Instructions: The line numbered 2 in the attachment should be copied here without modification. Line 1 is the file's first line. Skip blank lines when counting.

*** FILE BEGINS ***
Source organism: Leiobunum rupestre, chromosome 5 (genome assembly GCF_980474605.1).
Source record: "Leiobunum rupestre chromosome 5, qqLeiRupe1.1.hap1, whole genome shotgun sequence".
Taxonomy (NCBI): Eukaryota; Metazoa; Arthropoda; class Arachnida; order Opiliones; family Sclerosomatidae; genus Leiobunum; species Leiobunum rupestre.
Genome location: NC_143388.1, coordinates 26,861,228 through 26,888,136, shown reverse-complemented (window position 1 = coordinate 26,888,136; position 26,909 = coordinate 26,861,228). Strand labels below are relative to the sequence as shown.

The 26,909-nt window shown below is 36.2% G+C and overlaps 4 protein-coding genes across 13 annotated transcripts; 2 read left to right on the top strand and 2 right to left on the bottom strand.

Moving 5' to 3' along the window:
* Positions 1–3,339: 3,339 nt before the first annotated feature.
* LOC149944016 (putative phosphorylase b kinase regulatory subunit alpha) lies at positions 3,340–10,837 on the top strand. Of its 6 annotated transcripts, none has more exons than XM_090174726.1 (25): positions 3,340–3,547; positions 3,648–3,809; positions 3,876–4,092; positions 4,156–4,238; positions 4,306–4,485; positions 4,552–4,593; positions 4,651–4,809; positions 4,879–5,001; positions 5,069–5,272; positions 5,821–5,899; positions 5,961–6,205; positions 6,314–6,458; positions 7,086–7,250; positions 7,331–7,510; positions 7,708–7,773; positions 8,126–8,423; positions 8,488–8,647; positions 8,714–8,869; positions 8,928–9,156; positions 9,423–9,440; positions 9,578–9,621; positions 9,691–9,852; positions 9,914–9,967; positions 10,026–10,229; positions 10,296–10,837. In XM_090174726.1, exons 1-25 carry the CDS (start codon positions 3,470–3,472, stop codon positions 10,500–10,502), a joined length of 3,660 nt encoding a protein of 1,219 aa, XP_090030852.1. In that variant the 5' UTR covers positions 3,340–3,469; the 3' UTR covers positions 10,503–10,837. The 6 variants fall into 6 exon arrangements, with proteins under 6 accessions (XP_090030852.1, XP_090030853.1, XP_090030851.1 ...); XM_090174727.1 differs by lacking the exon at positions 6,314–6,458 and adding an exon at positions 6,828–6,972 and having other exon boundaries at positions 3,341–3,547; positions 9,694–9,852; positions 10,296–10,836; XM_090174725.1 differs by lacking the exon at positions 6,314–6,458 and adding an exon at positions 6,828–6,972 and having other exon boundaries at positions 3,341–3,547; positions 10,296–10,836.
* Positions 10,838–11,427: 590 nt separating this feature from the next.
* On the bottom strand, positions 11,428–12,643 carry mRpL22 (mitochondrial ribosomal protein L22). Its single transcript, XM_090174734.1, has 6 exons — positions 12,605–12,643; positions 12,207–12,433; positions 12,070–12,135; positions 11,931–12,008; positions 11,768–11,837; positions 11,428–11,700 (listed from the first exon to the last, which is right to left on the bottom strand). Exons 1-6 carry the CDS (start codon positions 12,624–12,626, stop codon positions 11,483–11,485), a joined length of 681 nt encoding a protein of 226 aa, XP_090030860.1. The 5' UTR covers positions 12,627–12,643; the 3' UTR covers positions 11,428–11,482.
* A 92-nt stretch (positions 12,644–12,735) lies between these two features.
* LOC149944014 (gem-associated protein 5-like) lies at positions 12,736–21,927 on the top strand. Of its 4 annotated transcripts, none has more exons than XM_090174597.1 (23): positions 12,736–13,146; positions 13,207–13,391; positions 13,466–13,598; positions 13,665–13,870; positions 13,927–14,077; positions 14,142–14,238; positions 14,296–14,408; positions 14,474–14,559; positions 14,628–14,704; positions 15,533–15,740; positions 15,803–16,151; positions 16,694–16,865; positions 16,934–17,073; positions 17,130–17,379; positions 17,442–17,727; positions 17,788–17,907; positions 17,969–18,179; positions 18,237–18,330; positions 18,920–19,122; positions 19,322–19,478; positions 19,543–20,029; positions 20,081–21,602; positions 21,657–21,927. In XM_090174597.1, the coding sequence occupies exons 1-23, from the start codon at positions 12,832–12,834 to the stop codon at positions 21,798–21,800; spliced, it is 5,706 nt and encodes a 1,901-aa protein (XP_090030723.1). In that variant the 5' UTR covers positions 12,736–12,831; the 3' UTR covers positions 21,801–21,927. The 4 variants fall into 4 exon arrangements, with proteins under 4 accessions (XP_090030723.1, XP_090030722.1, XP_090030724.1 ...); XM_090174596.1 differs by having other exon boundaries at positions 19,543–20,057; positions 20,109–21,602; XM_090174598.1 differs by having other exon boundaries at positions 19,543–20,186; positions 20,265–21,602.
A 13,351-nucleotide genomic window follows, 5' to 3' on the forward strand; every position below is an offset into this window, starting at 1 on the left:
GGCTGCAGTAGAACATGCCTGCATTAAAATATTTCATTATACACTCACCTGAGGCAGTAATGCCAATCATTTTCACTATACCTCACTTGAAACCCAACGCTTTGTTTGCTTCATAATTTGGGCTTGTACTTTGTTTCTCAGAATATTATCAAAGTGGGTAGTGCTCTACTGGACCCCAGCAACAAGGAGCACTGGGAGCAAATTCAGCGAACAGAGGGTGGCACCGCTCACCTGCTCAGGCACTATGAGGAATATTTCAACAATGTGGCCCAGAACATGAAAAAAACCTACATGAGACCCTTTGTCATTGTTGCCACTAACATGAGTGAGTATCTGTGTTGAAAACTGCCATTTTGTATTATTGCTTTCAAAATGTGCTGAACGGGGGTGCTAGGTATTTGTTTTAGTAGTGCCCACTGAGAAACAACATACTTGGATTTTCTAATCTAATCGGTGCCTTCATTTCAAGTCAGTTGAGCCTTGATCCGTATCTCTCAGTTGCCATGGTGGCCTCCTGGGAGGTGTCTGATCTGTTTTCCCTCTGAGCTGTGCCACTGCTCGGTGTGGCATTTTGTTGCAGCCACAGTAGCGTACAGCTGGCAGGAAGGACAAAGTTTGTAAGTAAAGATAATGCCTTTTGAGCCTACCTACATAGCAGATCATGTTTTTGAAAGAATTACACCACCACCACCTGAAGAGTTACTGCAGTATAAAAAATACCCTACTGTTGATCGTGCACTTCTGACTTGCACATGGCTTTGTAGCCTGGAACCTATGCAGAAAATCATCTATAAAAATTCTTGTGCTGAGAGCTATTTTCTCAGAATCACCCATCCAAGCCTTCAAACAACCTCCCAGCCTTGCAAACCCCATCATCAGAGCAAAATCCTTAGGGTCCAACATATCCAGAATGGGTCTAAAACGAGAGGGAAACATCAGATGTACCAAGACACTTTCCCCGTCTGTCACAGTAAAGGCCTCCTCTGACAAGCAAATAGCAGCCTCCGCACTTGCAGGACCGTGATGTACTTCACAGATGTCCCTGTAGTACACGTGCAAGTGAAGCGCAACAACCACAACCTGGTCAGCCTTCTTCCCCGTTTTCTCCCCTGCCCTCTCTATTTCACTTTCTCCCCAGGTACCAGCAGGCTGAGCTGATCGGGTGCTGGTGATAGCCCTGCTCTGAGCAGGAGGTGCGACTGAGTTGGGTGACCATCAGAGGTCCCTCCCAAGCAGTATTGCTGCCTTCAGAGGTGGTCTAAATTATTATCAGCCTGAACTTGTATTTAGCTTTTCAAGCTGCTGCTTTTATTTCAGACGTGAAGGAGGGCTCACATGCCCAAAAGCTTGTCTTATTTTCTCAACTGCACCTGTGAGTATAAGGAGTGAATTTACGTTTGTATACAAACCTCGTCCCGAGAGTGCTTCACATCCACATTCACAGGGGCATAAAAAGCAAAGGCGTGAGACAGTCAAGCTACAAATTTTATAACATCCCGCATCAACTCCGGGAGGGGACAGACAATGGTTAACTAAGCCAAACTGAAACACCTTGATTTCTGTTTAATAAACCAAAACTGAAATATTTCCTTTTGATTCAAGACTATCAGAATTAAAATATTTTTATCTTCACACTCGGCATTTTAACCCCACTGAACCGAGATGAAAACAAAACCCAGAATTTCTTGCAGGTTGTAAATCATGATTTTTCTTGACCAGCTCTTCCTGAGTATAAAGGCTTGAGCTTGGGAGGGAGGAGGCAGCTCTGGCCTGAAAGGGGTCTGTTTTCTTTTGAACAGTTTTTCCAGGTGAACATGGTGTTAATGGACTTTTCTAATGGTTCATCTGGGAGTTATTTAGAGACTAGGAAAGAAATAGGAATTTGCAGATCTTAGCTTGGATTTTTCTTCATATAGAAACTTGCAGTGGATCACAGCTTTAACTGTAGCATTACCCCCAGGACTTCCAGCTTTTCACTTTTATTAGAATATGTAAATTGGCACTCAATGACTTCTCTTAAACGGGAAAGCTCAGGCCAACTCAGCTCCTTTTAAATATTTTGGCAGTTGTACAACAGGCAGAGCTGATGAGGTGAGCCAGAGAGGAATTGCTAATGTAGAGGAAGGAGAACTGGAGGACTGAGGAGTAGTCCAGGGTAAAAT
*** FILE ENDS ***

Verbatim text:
Source record: "Leiobunum rupestre chromosome 5, qqLeiRupe1.1.hap1, whole genome shotgun sequence".